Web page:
Marginal Gains, Market Values, and History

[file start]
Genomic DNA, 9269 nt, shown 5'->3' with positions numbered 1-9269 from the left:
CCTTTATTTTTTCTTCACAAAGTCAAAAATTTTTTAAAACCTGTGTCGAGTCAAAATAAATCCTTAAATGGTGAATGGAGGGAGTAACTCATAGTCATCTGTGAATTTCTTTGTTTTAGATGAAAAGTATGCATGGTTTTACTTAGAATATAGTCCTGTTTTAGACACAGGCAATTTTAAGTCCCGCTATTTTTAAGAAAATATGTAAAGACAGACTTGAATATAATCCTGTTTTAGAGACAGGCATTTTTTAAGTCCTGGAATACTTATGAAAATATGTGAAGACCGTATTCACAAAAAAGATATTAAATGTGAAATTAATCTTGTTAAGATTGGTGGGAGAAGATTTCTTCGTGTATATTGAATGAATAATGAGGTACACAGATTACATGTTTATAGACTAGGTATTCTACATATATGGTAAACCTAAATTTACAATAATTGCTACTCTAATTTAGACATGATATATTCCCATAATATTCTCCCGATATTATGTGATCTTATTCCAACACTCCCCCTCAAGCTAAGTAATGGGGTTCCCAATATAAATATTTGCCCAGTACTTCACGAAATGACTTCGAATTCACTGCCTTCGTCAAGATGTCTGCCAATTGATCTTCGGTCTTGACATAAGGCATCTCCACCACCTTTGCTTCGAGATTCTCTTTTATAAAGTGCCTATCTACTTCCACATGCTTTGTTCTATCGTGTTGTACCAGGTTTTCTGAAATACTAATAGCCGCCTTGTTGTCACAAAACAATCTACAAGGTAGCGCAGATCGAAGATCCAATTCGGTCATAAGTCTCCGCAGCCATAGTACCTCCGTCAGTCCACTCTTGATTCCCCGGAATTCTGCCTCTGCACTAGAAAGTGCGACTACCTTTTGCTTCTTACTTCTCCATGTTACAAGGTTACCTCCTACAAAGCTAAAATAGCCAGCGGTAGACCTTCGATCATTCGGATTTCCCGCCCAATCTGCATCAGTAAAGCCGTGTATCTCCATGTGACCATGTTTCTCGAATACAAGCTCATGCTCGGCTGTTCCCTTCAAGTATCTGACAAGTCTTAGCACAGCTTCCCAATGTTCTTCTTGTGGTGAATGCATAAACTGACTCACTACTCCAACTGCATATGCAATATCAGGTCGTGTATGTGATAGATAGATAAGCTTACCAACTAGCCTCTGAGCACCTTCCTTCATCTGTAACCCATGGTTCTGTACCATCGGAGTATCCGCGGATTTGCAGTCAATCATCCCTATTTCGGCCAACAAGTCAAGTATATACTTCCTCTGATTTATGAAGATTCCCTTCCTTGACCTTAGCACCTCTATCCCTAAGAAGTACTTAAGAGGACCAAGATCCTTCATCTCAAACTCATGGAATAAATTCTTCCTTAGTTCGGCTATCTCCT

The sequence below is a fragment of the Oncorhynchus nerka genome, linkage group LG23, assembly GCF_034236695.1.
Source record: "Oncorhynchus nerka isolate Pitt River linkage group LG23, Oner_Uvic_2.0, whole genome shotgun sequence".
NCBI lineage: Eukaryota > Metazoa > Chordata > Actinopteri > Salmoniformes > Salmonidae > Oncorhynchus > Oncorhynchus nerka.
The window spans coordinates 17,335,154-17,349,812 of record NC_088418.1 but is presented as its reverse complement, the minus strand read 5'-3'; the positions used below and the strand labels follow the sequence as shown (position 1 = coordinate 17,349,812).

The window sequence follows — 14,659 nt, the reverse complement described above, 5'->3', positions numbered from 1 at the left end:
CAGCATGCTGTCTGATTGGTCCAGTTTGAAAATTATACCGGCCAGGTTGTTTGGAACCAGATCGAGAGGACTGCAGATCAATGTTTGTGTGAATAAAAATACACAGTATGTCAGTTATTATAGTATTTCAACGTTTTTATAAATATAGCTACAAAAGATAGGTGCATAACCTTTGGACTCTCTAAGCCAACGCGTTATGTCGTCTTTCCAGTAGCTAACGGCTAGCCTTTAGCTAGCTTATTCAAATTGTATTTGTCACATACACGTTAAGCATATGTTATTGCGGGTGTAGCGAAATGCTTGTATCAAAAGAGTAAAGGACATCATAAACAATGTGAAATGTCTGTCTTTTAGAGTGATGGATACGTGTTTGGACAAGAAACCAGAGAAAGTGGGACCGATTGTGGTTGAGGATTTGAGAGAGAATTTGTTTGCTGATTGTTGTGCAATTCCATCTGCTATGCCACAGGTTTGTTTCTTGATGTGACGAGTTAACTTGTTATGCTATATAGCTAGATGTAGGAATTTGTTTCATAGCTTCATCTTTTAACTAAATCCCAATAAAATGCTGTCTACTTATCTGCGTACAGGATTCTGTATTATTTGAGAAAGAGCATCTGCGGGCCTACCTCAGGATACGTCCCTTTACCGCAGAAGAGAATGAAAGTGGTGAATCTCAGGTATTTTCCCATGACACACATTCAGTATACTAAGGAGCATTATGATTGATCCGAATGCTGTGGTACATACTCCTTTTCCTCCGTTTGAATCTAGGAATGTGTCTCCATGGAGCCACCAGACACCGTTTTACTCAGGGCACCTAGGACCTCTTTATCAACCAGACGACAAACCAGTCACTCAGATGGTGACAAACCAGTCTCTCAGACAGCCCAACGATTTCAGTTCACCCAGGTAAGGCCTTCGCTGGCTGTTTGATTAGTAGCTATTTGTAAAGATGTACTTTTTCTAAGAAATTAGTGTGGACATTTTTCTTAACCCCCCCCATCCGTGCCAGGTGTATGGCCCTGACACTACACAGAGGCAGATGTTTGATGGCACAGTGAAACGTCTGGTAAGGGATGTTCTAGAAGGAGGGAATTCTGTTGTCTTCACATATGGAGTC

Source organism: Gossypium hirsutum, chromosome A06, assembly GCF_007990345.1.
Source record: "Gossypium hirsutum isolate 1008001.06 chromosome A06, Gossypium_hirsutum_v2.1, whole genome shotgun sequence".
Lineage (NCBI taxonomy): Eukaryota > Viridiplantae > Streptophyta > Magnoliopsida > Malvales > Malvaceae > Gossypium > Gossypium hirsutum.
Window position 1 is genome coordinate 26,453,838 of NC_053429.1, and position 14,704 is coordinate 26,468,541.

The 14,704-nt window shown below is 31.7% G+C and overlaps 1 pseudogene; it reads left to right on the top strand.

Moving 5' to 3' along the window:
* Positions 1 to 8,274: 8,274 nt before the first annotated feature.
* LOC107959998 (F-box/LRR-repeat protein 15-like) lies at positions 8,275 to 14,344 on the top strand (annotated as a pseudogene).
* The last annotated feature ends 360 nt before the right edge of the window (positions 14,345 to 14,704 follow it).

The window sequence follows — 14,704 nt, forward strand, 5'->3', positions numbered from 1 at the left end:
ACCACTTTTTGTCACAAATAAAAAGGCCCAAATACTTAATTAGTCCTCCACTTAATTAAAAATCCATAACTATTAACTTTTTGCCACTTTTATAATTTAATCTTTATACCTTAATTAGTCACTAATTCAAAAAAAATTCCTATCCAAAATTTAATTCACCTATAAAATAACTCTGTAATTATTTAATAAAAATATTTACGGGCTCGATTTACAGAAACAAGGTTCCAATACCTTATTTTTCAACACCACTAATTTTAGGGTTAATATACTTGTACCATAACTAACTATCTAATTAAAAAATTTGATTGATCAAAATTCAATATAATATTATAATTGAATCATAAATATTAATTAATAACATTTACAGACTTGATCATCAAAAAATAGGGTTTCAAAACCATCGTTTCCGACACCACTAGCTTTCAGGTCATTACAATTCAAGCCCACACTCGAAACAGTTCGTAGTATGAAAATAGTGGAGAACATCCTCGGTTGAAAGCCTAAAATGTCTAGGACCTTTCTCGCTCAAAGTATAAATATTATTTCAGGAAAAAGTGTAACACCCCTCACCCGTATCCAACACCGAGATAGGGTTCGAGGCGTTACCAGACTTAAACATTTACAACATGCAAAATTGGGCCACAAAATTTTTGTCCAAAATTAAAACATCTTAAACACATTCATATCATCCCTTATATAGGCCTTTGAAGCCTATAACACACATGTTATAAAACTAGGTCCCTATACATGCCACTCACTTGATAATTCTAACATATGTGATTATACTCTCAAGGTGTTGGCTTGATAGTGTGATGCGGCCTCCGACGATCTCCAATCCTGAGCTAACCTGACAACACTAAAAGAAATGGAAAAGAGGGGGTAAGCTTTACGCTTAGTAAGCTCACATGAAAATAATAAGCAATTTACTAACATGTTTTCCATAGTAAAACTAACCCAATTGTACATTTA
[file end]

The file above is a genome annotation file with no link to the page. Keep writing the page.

Inspired by Jane Guyer's insights in Marginal Gains (2004) into the distinctive logics and performative repertoires that animate economic life in Africa, this article offers a few reflections on the implications of African economic dynamics for conceptual debates about economic and social meanings of value. In particular, it is suggested that market values may be understood not simply as momentary quantitative indicators or measurements of opportunity costs, but as social processes in which people continually assess present circumstances and options in terms of their understandings of the past. Since history may always be read in more than one way, there is always an element of ambiguity in market values. Rather than a chronicle of exceptional responses to global forces and common human needs, African economic history may be read as an opportunity to reflect on how people and events come together in economically enabling or destructive ways in particular times and places, and what is historically specific about Africans' gains and losses from economic interactions with one another and with other parts of the world.